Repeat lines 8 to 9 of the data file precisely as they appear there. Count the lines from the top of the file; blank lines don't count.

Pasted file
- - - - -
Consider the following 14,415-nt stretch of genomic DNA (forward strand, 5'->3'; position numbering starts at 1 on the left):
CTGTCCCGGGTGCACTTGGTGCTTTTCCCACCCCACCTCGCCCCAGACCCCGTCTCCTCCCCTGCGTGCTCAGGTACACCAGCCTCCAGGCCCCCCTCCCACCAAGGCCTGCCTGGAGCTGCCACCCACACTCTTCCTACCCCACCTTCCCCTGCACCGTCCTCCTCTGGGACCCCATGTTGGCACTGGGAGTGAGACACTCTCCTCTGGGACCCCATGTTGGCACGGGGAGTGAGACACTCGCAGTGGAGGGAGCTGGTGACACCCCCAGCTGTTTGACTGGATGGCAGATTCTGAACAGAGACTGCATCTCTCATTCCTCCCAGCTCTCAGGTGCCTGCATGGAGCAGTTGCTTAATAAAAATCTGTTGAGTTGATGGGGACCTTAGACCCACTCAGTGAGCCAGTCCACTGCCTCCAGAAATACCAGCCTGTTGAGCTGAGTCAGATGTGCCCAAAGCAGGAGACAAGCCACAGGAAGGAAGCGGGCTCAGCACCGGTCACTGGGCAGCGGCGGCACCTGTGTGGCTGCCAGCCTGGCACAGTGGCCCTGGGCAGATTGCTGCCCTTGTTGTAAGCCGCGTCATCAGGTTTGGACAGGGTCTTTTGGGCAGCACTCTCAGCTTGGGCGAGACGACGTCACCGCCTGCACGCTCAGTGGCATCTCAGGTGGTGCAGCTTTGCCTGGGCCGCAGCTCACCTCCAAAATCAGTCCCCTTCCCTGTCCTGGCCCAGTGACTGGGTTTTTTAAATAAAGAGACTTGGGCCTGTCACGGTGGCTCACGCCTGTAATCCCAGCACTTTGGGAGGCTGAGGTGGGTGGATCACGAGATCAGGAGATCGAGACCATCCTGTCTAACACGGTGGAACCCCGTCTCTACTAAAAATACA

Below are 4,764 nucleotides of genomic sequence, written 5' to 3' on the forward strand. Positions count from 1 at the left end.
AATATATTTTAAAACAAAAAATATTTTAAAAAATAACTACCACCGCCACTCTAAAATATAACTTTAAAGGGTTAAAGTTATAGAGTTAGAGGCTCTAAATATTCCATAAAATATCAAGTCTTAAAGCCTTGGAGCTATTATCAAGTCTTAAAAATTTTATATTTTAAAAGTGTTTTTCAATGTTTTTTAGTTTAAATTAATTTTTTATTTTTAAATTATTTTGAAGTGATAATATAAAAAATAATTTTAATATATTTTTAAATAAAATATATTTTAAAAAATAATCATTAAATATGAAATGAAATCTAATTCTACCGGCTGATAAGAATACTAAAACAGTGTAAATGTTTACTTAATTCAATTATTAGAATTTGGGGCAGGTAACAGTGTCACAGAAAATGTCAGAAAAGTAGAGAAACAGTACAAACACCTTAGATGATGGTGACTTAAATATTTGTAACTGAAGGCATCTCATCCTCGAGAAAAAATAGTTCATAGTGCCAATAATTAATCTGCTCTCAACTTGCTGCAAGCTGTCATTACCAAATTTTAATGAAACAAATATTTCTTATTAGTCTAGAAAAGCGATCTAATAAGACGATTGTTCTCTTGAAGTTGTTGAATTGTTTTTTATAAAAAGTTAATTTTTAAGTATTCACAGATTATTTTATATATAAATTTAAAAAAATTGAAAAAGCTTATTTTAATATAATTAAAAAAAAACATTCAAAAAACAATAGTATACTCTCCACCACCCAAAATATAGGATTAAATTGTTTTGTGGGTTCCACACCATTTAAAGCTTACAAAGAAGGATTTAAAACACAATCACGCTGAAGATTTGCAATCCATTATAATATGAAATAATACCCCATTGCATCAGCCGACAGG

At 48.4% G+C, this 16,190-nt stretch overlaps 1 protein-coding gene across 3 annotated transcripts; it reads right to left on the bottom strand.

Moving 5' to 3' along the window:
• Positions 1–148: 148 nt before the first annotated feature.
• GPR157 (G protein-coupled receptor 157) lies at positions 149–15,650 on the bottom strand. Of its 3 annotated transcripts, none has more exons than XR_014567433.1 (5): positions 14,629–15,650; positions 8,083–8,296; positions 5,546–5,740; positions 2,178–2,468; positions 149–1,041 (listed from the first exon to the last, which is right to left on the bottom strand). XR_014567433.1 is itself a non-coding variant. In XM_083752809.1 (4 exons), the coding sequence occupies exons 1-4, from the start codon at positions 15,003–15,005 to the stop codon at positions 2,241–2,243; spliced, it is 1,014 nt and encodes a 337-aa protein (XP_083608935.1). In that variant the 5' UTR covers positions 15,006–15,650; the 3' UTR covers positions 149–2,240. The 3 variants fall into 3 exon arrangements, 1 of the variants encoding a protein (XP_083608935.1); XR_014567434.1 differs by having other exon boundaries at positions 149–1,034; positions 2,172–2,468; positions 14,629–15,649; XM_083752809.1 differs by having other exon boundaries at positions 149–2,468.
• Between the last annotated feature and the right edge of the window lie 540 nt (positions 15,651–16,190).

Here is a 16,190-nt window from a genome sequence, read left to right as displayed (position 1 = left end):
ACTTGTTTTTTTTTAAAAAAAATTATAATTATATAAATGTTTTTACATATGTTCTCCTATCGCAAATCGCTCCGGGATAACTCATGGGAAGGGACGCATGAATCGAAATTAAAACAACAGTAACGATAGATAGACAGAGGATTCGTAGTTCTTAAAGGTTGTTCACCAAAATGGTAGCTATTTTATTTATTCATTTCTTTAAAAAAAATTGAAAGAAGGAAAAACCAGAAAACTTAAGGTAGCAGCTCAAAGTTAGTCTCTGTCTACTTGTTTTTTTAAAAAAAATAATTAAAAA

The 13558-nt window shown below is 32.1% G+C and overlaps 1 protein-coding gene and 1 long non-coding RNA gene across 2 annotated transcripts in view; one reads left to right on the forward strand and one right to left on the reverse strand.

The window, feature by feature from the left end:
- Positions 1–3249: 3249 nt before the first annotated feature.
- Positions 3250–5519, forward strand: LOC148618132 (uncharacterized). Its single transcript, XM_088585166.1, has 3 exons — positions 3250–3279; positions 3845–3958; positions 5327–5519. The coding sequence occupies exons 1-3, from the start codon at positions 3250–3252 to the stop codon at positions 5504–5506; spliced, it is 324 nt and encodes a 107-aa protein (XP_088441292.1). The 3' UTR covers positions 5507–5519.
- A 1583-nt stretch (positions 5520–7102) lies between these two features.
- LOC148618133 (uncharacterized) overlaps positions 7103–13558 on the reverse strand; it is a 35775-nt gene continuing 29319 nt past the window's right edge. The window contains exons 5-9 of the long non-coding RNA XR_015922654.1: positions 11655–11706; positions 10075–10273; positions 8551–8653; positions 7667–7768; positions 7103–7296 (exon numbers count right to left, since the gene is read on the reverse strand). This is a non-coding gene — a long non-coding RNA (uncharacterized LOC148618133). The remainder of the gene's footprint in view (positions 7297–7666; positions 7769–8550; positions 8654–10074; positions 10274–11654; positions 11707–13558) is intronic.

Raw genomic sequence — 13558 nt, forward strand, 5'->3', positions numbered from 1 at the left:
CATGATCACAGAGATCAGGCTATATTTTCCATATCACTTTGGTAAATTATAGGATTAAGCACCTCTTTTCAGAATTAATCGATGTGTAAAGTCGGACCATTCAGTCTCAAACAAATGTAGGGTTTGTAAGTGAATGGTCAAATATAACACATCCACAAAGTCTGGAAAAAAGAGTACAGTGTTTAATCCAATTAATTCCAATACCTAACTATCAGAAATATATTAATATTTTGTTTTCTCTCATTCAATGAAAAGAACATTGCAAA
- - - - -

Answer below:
• GPR157 (G protein-coupled receptor 157) lies at positions 149–15,650 on the bottom strand. Of its 3 annotated transcripts, none has more exons than XR_014567433.1 (5): positions 14,629–15,650; positions 8,083–8,296; positions 5,546–5,740; positions 2,178–2,468; positions 149–1,041 (listed from the first exon to the last, which is right to left on the bottom strand). XR_014567433.1 is itself a non-coding variant. In XM_083752809.1 (4 exons), the coding sequence occupies exons 1-4, from the start codon at positions 15,003–15,005 to the stop codon at positions 2,241–2,243; spliced, it is 1,014 nt and encodes a 337-aa protein (XP_083608935.1). In that variant the 5' UTR covers positions 15,006–15,650; the 3' UTR covers positions 149–2,240. The 3 variants fall into 3 exon arrangements, 1 of the variants encoding a protein (XP_083608935.1); XR_014567434.1 differs by having other exon boundaries at positions 149–1,034; positions 2,172–2,468; positions 14,629–15,649; XM_083752809.1 differs by having other exon boundaries at positions 149–2,468.
• Between the last annotated feature and the right edge of the window lie 540 nt (positions 15,651–16,190).